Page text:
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Home » Desserts » Chilled or Frozen Desserts » How to Make Dippin Dots Homemade Ice Cream

How to Make Dippin Dots Homemade Ice Cream

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Liquid nitrogen ice cream dots: almost as much fun to eat as they are to make! This dessert is a combination of the things that make life fun. The recipe involves delicious ice cream, fun textures, playing with food, and best of all, an element of danger. It’s a science project that is enough to make me feel like a kid again. It’s a throwback to my favorite part of going to a baseball game. It is enriching for the mind and the palette.

This was a fun project that I did with my daughter-in-law, Sara, and she is chiming in on the process.

overhead shot of liquid nitrogen ice cream dots

Homemade Dippin Dots

Hi!  I’m Sara, Dahn’s daughter-in-law and the co-star of the video featured in this post. I was exceptionally happy to participate in this video because, as anybody who knows me is aware, I just love Dippin Dots. When I first tried them at a baseball game during my youth, I knew I was hooked. But then I went through a long period of time not eating them until I saw those Dippin Dots pouches that are sold in some gas stations. Now I don’t even have to go to a baseball game to eat the ice cream of the future. Seems like a win-win.

scooping ice cream dots out of liquid nitrogen

But alas, even Dippin Dots are not perfect. Once these frozen ice cream beads, these flavored hailstones, became more available to me, I started to see a problem. They just don’t have very many good flavors! What if I want to eat the ice cream of the future but don’t want to buy the banana split flavor (the best flavor) every time? What if I want the best form of ice cream to come in whatever flavor I want? “I just can’t have it all,” I told myself. But I was wrong.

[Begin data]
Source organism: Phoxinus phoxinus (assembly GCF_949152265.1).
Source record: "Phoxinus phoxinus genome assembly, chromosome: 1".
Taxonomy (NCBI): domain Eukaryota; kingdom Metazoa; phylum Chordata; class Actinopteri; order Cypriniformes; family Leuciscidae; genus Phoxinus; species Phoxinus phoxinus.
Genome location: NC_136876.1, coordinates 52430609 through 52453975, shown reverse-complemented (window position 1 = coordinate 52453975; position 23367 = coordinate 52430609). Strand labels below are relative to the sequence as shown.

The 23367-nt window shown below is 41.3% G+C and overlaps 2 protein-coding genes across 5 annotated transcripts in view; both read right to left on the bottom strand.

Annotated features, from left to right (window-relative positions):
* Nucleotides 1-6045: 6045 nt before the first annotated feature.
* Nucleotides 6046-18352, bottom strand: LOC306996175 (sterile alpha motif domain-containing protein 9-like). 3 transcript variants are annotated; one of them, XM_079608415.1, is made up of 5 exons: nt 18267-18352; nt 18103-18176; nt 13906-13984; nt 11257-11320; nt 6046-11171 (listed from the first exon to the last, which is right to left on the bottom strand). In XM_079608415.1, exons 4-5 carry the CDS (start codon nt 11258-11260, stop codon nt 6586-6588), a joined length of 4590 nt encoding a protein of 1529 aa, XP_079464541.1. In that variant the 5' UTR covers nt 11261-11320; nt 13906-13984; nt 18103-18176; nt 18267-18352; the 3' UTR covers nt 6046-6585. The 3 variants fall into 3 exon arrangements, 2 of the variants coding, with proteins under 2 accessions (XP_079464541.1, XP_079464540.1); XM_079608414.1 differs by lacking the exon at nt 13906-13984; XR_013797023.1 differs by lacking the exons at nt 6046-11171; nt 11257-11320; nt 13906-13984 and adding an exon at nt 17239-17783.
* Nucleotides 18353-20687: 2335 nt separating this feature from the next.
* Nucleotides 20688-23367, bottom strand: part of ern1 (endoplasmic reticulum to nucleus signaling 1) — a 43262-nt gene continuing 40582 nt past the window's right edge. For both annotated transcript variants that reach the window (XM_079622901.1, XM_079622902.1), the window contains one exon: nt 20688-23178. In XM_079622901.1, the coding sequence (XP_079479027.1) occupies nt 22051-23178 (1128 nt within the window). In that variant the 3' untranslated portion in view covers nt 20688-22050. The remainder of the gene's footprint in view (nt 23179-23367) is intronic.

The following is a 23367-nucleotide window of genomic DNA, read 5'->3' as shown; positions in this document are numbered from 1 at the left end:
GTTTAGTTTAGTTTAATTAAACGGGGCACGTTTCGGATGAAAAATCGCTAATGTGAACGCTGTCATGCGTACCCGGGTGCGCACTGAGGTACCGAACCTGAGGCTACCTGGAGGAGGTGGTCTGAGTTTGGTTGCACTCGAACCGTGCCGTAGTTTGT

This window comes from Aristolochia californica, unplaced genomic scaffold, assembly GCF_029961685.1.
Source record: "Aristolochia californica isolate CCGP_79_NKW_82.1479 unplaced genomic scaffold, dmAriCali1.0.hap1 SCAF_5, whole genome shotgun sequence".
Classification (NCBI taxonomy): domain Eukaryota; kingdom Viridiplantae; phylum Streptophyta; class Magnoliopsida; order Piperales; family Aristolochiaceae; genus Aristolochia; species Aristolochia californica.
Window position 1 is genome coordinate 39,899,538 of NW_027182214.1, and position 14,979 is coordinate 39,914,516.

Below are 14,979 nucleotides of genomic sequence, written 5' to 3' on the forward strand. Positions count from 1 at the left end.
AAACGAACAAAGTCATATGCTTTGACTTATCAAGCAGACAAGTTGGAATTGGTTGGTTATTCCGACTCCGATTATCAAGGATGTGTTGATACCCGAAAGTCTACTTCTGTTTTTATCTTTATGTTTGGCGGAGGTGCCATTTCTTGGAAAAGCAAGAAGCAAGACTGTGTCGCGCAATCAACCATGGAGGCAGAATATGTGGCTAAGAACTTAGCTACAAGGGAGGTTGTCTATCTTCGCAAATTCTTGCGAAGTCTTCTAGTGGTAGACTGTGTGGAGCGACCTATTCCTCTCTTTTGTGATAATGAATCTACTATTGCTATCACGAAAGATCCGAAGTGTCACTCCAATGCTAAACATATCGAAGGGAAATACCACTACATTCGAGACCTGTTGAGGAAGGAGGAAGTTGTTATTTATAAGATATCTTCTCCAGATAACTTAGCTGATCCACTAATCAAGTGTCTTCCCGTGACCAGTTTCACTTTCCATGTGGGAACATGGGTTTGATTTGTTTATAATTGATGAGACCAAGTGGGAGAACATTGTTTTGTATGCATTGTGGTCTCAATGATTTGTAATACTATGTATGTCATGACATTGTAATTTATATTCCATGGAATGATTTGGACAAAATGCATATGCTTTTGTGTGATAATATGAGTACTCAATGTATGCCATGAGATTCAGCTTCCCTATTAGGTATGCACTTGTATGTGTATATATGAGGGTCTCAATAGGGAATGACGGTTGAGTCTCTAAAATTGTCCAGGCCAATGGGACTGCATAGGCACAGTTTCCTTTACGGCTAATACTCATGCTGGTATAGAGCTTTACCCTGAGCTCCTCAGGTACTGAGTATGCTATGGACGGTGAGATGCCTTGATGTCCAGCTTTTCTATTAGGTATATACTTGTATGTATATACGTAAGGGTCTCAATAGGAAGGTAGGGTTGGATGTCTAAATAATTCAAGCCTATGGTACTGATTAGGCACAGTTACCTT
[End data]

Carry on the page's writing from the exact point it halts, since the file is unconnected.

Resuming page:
serving dish of liquid nitrogen ice cream dots

Liquid Nitrogen Dippin Dots

Now I know that you can make dippin dots in whatever flavor excites you.  All you need to do is find some liquid nitrogen, which is not an easy task (check out our post on ‘how to make liquid nitrogen ice cream‘ to see where we got ours), and make some ice cream custard, which is much easier than I thought.  Did you see how we made chocolate stout ice cream

You can also take your favorite ice cream, melt it, and refreeze it in the liquid nitrogen. You can throw mini marshmallows in the liquid nitrogen along with the ice cream and make s’mores dots. Yum!  You can add tiny nitrogen-frozen fruits. Or you could make dots out of your three favorite ice creams and mix them all together afterward for a combination that uniquely preserves the integrity of each individual flavor but allows you to taste them simultaneously. Yes, I am talking about making your own gourmet banana split ice cream dots at home. The possibilities are endless with homemade dippin’ dots.

Gas vapors rising out of a bowl with liquid nitrogen in it

How to make liquid nitrogen ice cream dots.

Gather your equipment: 

So, let’s talk about how to make the dots. All you need are liquid nitrogen, a metal bowl, a turkey baster, a skimming spoon (spoon with little holes to allow the liquid nitrogen to drain out), and whatever ice cream base you want to use.

We used a wide bowl so that we would have a larger surface area to keep the dots separated while they froze, which only took a few seconds. We also used a turkey baster with a narrow end so that we could make smaller drops. However, a regular baster also works fine.

It’s a good idea to put a couple folded towels under the metal bowl to protect the countertop since the entire outside of the bowl becomes frozen due to the impossibly cold temperature of the nitrogen inside it (-320 degrees Fahrenheit!). Finally, for safety we wore thick gloves and eye shields while pouring the liquid nitrogen.

scooping ice cream dots out of liquid nitrogen with a slotted spoon

Once everything is set up and you are donning gloves and protective eyewear, pour the liquid nitrogen into the bowl until it is 1-2” deep. We took our gloves off at this point. When it is in an area of normal temperature and pressure, such as your kitchen, liquid nitrogen instantly starts turning into a gas at its surface.